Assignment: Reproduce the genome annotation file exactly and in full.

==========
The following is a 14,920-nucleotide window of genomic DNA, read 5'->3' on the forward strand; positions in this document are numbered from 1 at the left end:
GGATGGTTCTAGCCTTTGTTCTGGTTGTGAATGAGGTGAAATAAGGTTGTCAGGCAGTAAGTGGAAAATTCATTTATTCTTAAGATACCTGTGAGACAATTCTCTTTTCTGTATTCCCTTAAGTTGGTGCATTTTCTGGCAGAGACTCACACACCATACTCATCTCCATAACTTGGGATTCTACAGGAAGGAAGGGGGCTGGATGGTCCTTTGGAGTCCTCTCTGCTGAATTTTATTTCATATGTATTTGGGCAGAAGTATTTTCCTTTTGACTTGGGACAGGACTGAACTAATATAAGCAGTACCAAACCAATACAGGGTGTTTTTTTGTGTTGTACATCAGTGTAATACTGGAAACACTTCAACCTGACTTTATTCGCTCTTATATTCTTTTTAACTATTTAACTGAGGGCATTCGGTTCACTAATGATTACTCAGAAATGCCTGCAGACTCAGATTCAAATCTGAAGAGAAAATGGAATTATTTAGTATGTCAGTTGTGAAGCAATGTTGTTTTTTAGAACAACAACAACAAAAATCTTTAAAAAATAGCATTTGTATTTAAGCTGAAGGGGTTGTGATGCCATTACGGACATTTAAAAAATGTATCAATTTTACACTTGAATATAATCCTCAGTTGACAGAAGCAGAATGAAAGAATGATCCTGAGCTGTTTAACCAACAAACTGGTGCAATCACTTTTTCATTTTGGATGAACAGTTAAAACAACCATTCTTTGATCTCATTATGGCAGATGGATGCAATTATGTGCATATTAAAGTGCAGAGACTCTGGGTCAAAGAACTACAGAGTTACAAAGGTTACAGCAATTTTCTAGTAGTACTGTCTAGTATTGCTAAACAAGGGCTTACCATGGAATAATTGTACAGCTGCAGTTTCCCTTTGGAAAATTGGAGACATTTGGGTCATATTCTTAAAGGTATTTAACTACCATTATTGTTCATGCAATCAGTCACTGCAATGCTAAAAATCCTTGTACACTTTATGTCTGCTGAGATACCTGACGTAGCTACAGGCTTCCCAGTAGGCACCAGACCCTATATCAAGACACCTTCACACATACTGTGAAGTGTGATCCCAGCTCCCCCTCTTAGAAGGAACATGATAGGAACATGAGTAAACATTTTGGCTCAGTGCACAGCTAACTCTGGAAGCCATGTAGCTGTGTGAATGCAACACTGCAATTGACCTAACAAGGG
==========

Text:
The following is a 14,920-nucleotide window of genomic DNA, read 5'->3' on the forward strand; positions in this document are numbered from 1 at the left end:
GGATGGTTCTAGCCTTTGTTCTGGTTGTGAATGAGGTGAAATAAGGTTGTCAGGCAGTAAGTGGAAAATTCATTTATTCTTAAGATACCTGTGAGACAATTCTCTTTTCTGTATTCCCTTAAGTTGGTGCATTTTCTGGCAGAGACTCACACACCATACTCATCTCCATAACTTGGGATTCTACAGGAAGGAAGGGGGCTGGATGGTCCTTTGGAGTCCTCTCTGCTGAATTTTATTTCATATGTATTTGGGCAGAAGTATTTTCCTTTTGACTTGGGACAGGACTGAACTAATATAAGCAGTACCAAACCAATACAGGGTGTTTTTTTGTGTTGTACATCAGTGTAATACTGGAAACACTTCAACCTGACTTTATTCGCTCTTATATTCTTTTTAACTATTTAACTGAGGGCATTCGGTTCACTAATGATTACTCAGAAATGCCTGCAGACTCAGATTCAAATCTGAAGAGAAAATGGAATTATTTAGTATGTCAGTTGTGAAGCAATGTTGTTTTTTAGAACAACAACAACAAAAATCTTTAAAAAATAGCATTTGTATTTAAGCTGAAGGGGTTGTGATGCCATTACGGACATTTAAAAAATGTATCAATTTTACACTTGAATATAATCCTCAGTTGACAGAAGCAGAATGAAAGAATGATCCTGAGCTGTTTAACCAACAAACTGGTGCAATCACTTTTTCATTTTGGATGAACAGTTAAAACAACCATTCTTTGATCTCATTATGGCAGATGGATGCAATTATGTGCATATTAAAGTGCAGAGACTCTGGGTCAAAGAACTACAGAGTTACAAAGGTTACAGCAATTTTCTAGTAGTACTGTCTAGTATTGCTAAACAAGGGCTTACCATGGAATAATTGTACAGCTGCAGTTTCCCTTTGGAAAATTGGAGACATTTGGGTCATATTCTTAAAGGTATTTAACTACCATTATTGTTCATGCAATCAGTCACTGCAATGCTAAAAATCCTTGTACACTTTATGTCTGCTGAGATACCTGACGTAGCTACAGGCTTCCCAGTAGGCACCAGACCCTATATCAAGACACCTTCACACATACTGTGAAGTGTGATCCCAGCTCCCCCTCTTAGAAGGAACATGATAGGAACATGAGTAAACATTTTGGCTCAGTGCACAGCTAACTCTGGAAGCCATGTAGCTGTGTGAATGCAACACTGCAATTGACCTAACAAGGG